The ADA requires employers to make ‘reasonable accommodations’ for people with disabilities. Some employers are still mislead to think that hiring a person with a disability will result in increased time and money spent on accommodations and considerations. According to the Americans with Disabilities Act (ADA), the term “disability” is defined as one who has a physical or mental impairment that substantially limits one or more major life activities.
However, a recent U.S. Department of Labor reported 59% employers said that accommodations needed by disabled employees cost “absolutely nothing” while 36% experienced a one time cost. The report also states that, “the accommodation ultimately improved interactions with co-workers, the accommodation increased overall company morale, and the accommodation increased overall company productivity.”
The common accommodations considered for a workplace environment are physical and in an office environment, such as elevators and wheelchair ramps. But what about the barriers that make the online world difficult to access? What accommodations should be considered for your business?
Section 508 of the Rehabilitation Act of 1973 requires that federal agencies provide software and website accessibility to people with disabilities. Although it is not required for the private sector to comply with 508, it should be in their best interest to do so since it means more people can access their content.
Ensuring adequate online accessibility requires careful consideration of several factors including:
Is visual content presented in a structure that can be interpreted by screen reading software? Headings to correctly organize the structure of content, using proper alt text for images, using color with care and much more.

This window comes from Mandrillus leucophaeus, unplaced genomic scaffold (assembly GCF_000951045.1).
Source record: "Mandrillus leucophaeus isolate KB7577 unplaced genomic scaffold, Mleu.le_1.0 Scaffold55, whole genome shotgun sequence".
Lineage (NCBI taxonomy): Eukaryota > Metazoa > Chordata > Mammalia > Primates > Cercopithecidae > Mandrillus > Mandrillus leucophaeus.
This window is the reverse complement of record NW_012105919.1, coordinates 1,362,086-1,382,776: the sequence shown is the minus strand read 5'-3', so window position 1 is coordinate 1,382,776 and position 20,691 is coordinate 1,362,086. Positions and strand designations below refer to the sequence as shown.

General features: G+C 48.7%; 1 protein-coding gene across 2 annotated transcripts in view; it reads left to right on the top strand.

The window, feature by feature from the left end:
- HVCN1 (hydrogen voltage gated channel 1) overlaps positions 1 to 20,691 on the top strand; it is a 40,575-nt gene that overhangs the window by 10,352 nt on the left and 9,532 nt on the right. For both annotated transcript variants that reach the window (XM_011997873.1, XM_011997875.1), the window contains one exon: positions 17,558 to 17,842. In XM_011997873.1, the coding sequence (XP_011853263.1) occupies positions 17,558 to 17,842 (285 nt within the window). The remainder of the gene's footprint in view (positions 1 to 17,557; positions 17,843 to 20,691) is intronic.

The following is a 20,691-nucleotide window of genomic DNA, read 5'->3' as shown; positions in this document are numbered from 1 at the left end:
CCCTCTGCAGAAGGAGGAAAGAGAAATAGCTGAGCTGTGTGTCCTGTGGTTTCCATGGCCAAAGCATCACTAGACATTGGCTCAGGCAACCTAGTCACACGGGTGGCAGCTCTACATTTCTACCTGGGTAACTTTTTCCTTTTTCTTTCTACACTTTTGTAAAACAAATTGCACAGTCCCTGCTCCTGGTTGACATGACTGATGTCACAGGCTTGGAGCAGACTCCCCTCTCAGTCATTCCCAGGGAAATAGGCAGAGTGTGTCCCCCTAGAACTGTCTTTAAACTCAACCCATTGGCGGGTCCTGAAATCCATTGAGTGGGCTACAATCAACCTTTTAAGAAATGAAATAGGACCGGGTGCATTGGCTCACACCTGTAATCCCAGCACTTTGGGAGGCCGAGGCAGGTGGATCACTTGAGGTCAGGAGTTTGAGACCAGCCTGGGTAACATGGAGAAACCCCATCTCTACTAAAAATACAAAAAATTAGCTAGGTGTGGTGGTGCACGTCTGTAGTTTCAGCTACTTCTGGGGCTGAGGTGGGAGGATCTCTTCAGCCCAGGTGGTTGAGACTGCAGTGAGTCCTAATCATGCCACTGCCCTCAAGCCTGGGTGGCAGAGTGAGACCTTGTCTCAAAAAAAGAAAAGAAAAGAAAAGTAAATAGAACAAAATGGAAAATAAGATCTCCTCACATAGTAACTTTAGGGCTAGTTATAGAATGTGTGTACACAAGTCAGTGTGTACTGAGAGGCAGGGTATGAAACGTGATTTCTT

Are your website and softwares accessible for people with impaired hearing? Do your elearning videos include transcripts and/or subtitles? – perhaps consider including sign language videos as well. In addition, make sure to include contact information beyond a phone a number such as a live webchat. Here’s an example of a company doing it right.
Can your website and other technology be navigated with a keyboard? Even the fanciest of websites are useless to someone who cannot interact with it. Keyboard friendly websites make accessibility possible for those who are unable to use a mouse. Here are a few tips to help make a website keyboard friendly.
Since 508 is not mandatory, many websites and softwares are inaccessible for a large population of individuals with disabilities. Similar to websites, not all elearning courses are going to be accessible, either. Fortunately, OpenSesame has over 3,300 courses that are 508 compliant and include closed captioning, mindful color contrasting, screen reader compatibility, optional transcripts, and more. Top courses include Negotiation: Your Road to Success, Handle Stress and Sexual Harassment Training for Supervisors. OpenSesame also includes a search filter under ‘Course Features’ that allows you to search for courses that are only 508 compliant (see image below).